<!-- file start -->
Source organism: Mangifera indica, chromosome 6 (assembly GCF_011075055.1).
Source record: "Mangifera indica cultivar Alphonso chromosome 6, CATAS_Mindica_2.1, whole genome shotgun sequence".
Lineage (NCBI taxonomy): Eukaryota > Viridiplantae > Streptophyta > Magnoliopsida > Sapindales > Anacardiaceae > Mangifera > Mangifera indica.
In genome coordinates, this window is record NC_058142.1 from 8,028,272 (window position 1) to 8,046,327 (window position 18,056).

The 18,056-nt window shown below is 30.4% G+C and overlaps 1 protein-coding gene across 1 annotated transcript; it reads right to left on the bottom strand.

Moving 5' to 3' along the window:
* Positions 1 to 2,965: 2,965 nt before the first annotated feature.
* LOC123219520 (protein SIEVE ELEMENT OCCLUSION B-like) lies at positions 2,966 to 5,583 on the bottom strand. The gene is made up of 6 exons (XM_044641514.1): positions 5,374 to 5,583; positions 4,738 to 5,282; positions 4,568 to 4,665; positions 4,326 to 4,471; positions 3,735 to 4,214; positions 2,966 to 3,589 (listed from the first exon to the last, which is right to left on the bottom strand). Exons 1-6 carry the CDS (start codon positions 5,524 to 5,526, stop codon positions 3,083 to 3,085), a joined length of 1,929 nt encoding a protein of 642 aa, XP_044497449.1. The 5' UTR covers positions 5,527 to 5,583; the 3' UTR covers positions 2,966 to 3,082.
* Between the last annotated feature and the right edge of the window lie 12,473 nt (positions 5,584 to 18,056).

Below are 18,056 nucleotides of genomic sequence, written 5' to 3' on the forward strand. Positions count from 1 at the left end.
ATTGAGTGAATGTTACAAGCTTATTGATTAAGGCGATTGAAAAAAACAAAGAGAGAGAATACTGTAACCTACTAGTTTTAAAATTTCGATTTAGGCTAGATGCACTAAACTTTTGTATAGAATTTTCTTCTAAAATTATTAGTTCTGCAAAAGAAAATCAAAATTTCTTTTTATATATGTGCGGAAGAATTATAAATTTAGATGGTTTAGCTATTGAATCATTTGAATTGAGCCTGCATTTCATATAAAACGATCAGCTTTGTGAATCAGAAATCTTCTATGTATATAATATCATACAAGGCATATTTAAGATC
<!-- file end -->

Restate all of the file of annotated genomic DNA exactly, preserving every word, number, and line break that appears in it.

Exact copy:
Source organism: Mangifera indica, chromosome 6 (assembly GCF_011075055.1).
Source record: "Mangifera indica cultivar Alphonso chromosome 6, CATAS_Mindica_2.1, whole genome shotgun sequence".
Lineage (NCBI taxonomy): Eukaryota > Viridiplantae > Streptophyta > Magnoliopsida > Sapindales > Anacardiaceae > Mangifera > Mangifera indica.
In genome coordinates, this window is record NC_058142.1 from 8,028,272 (window position 1) to 8,046,327 (window position 18,056).

The 18,056-nt window shown below is 30.4% G+C and overlaps 1 protein-coding gene across 1 annotated transcript; it reads right to left on the bottom strand.

Moving 5' to 3' along the window:
* Positions 1 to 2,965: 2,965 nt before the first annotated feature.
* LOC123219520 (protein SIEVE ELEMENT OCCLUSION B-like) lies at positions 2,966 to 5,583 on the bottom strand. The gene is made up of 6 exons (XM_044641514.1): positions 5,374 to 5,583; positions 4,738 to 5,282; positions 4,568 to 4,665; positions 4,326 to 4,471; positions 3,735 to 4,214; positions 2,966 to 3,589 (listed from the first exon to the last, which is right to left on the bottom strand). Exons 1-6 carry the CDS (start codon positions 5,524 to 5,526, stop codon positions 3,083 to 3,085), a joined length of 1,929 nt encoding a protein of 642 aa, XP_044497449.1. The 5' UTR covers positions 5,527 to 5,583; the 3' UTR covers positions 2,966 to 3,082.
* Between the last annotated feature and the right edge of the window lie 12,473 nt (positions 5,584 to 18,056).

Below are 18,056 nucleotides of genomic sequence, written 5' to 3' on the forward strand. Positions count from 1 at the left end.
ATTGAGTGAATGTTACAAGCTTATTGATTAAGGCGATTGAAAAAAACAAAGAGAGAGAATACTGTAACCTACTAGTTTTAAAATTTCGATTTAGGCTAGATGCACTAAACTTTTGTATAGAATTTTCTTCTAAAATTATTAGTTCTGCAAAAGAAAATCAAAATTTCTTTTTATATATGTGCGGAAGAATTATAAATTTAGATGGTTTAGCTATTGAATCATTTGAATTGAGCCTGCATTTCATATAAAACGATCAGCTTTGTGAATCAGAAATCTTCTATGTATATAATATCATACAAGGCATATTTAAGATC